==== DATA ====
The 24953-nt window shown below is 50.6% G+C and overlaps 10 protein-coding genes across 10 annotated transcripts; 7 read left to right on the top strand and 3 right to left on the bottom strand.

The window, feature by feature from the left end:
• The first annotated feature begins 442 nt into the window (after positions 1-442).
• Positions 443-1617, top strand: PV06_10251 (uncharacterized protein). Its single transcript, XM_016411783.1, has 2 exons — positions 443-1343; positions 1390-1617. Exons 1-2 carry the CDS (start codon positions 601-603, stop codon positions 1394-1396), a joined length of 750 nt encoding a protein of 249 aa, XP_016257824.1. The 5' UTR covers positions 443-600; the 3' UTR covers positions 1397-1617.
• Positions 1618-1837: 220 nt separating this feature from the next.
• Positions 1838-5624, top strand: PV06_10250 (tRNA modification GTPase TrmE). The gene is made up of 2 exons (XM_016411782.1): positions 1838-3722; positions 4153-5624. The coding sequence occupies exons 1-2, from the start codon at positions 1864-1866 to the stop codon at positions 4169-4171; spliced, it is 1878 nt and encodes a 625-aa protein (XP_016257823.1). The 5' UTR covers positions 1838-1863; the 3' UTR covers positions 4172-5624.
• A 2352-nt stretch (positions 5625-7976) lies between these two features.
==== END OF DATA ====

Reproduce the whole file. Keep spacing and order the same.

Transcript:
The 24953-nt window shown below is 50.6% G+C and overlaps 10 protein-coding genes across 10 annotated transcripts; 7 read left to right on the top strand and 3 right to left on the bottom strand.

The window, feature by feature from the left end:
• The first annotated feature begins 442 nt into the window (after positions 1-442).
• Positions 443-1617, top strand: PV06_10251 (uncharacterized protein). Its single transcript, XM_016411783.1, has 2 exons — positions 443-1343; positions 1390-1617. Exons 1-2 carry the CDS (start codon positions 601-603, stop codon positions 1394-1396), a joined length of 750 nt encoding a protein of 249 aa, XP_016257824.1. The 5' UTR covers positions 443-600; the 3' UTR covers positions 1397-1617.
• Positions 1618-1837: 220 nt separating this feature from the next.
• Positions 1838-5624, top strand: PV06_10250 (tRNA modification GTPase TrmE). The gene is made up of 2 exons (XM_016411782.1): positions 1838-3722; positions 4153-5624. The coding sequence occupies exons 1-2, from the start codon at positions 1864-1866 to the stop codon at positions 4169-4171; spliced, it is 1878 nt and encodes a 625-aa protein (XP_016257823.1). The 5' UTR covers positions 1838-1863; the 3' UTR covers positions 4172-5624.
• A 2352-nt stretch (positions 5625-7976) lies between these two features.